• Next, the aggregation engine 60 selects the next user group for the predicted encounter, which for the first iteration is the first user group for the predicted encounter (step 2304). The aggregation engine 60 then generates an aggregate profile for the user group for the predicted encounter (step 2306). In one embodiment, the aggregate profile is generated by comparing the user profile of the user 24, or a select subset thereof, to the user profiles of the users in the user group in a manner similar to that described above with respect to FIG. 7. The resulting aggregate profile for the user group may include a list of matching keywords, a number of user matches for each of the keywords, and/or a ratio of the number of user matches to a total number of users in the user group for each of the keywords. In addition, the aggregate profile may include the total number of users in the user group. In another embodiment, the aggregate profile is generated by comparing a target user profile to the user profiles of the users in the user group.
  • In yet another embodiment, the aggregate profile for the user group is generated by comparing the user profiles of the users in the user group to one another in a manner similar to that described above with respect to FIG. 8. In this embodiment, neither the user profile of the user 24 nor a target user profile is included in the comparison. Again, the resulting aggregate profile for the user group may include a list of matching keywords, a number of user matches for each of the keywords, and/or a ratio of the number of user matches to a total number of users in the user group for each of the keywords. In addition, the aggregate profile may include the total number of users in the user group.
  • Next, the aggregation engine 60 determines whether the last user group for the predicted encounter has been processed (step 2308). If not, the process returns to step 2304 and is repeated. Once the last user group for the predicted encounter is processed, the aggregation engine 60 determines whether the last predicted encounter has been processed (step 2310). If not, the process returns to step 2300 and is repeated. Once the last predicted encounter has been processed, the aggregation engine 60 returns the aggregate profiles for the user groups for each of the one or more predicted encounters to the smart encounters service 38 (step 2312).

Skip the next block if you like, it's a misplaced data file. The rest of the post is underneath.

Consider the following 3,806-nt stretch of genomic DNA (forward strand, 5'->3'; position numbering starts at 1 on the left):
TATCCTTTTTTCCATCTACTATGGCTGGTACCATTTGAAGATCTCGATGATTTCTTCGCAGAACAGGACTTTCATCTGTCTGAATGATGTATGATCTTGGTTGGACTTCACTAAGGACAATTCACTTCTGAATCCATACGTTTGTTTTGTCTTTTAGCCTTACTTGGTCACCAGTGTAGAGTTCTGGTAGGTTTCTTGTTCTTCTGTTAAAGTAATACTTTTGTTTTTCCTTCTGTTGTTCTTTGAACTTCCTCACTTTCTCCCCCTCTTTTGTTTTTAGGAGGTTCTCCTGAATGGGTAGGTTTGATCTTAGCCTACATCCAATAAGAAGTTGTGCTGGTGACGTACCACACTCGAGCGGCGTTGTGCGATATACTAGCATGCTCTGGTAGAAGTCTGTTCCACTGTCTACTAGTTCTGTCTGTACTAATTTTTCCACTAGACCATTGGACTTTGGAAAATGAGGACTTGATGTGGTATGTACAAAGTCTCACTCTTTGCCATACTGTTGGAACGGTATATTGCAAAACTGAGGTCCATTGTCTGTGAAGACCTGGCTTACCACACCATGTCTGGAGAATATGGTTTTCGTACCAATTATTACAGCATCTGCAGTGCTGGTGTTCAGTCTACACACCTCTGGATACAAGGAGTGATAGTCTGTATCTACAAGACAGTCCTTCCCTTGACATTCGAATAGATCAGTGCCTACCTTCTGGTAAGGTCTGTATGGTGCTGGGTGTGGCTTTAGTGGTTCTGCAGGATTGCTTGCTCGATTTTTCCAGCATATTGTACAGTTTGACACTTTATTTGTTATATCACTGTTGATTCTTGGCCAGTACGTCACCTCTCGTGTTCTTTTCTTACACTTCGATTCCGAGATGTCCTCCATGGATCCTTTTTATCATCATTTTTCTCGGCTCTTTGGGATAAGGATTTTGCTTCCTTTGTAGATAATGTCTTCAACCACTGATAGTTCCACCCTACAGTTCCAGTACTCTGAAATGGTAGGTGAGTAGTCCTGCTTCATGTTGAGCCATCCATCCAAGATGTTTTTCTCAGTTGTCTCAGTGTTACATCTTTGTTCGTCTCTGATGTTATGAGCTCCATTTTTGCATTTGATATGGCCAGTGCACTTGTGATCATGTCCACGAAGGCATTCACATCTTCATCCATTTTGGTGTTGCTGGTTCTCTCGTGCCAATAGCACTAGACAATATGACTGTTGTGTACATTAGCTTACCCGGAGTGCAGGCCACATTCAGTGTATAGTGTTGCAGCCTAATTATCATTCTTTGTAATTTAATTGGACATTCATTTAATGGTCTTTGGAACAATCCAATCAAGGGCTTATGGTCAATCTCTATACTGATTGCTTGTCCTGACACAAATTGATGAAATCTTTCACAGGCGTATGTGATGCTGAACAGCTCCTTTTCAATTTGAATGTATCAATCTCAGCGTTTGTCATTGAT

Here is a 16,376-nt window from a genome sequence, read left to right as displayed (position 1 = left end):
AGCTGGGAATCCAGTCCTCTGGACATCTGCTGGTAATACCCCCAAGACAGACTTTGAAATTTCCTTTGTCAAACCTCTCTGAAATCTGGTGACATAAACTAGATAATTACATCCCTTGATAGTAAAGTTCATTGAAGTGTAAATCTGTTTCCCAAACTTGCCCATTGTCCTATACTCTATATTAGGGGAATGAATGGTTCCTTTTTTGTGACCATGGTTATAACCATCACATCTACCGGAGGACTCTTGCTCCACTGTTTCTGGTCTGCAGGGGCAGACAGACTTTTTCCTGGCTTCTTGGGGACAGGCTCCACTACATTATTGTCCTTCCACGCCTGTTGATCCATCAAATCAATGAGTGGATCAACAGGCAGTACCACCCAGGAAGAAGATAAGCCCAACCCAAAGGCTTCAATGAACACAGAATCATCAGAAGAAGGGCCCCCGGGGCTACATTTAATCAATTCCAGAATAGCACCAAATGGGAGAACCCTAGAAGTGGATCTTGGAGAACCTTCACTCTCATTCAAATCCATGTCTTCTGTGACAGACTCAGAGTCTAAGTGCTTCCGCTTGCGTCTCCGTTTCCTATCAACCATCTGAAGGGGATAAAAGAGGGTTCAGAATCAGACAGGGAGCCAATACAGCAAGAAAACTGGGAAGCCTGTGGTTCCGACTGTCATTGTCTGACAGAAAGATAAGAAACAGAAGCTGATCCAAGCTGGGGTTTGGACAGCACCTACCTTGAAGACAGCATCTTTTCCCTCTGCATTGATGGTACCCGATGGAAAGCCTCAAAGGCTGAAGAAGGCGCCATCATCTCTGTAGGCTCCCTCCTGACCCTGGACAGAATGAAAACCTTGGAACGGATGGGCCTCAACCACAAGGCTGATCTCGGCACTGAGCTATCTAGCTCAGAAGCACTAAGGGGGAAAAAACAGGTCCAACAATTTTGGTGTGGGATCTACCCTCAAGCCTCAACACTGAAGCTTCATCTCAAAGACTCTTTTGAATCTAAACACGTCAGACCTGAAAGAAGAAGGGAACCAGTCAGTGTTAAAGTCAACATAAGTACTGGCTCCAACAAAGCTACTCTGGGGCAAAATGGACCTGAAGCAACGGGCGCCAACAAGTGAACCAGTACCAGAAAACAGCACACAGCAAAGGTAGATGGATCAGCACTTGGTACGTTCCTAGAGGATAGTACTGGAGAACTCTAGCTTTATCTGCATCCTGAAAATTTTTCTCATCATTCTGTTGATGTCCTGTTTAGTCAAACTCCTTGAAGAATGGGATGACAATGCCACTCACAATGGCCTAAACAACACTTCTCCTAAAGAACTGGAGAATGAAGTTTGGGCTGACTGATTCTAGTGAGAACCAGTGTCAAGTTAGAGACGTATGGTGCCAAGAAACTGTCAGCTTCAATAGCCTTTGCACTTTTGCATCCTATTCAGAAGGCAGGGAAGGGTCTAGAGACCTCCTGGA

• FIG. 10 is a flow chart illustrating step 2302 of FIG. 9 in more detail according to one embodiment of the present disclosure. Note that while in this discussion the process of FIG. 10 is performed by the aggregation engine 60, the process of FIG. 10 may alternatively be performed by the crowd analyzer 58, where the users identified for the predicted encounter are treated as a crowd and the crowd analyzer 58 operates to divide that crowd into a number of crowd fragments (i.e., user groups). First, in order to divide the users identified for the predicted encounter into a number of user groups, the aggregation engine 60 first creates a user group for each user identified for the predicted encounter (step 2400). The user groups created in step 2400 each include a single user.
  • Next, the aggregation engine 60 selects a next pair of user groups (step 2402) and then selects one user from each of those user groups (step 2404). The aggregation engine 60 then determines a DOS between the users from the pair of user groups (step 2406). More specifically, as will be appreciated by one of ordinary skill in the art, DOS is a measure of the degree to which the two users are related in a social network (e.g., the Facebook® social network, the MySpace® social network, or the LinkedIN® social network). The two users have a DOS of one if one of the users is a friend of the other user, a DOS of two if one of the users is a friend of a friend of the other user, a DOS of three if one of the users is a friend of a friend of a friend of the other user, etc. If the two users are not related in a social network or have an unknown DOS, the DOS for the two users is set to a predetermined maximum value.
  • The aggregation engine 60 then determines whether the DOS between the two users is less than a predefined maximum DOS for a user group (step 2408). For example, the predefined maximum DOS may be three. However, other maximum DOS values may be used. If the DOS between the two users is not less than the predefined maximum DOS, the process proceeds to step 2414. If the DOS between the two users is less than the predefined maximum DOS, the aggregation engine 60 determines whether a bidirectionality requirement is satisfied (step 2410). The bidirectionality requirement specifies whether the relationship between the two users must be bidirectional (i.e., the first user must directly or indirectly know the second user and the second user must directly or indirectly know the first user). Bidirectionality may or may not be required depending on the particular embodiment. If the two users satisfy the bidirectionality requirement, the aggregation engine 60 combines the pair of user groups (step 2412) and the process then returns to step 2402 and is repeated for a next pair of user groups. If the two users do not satisfy the bidirectionality requirement, the process proceeds to step 2414.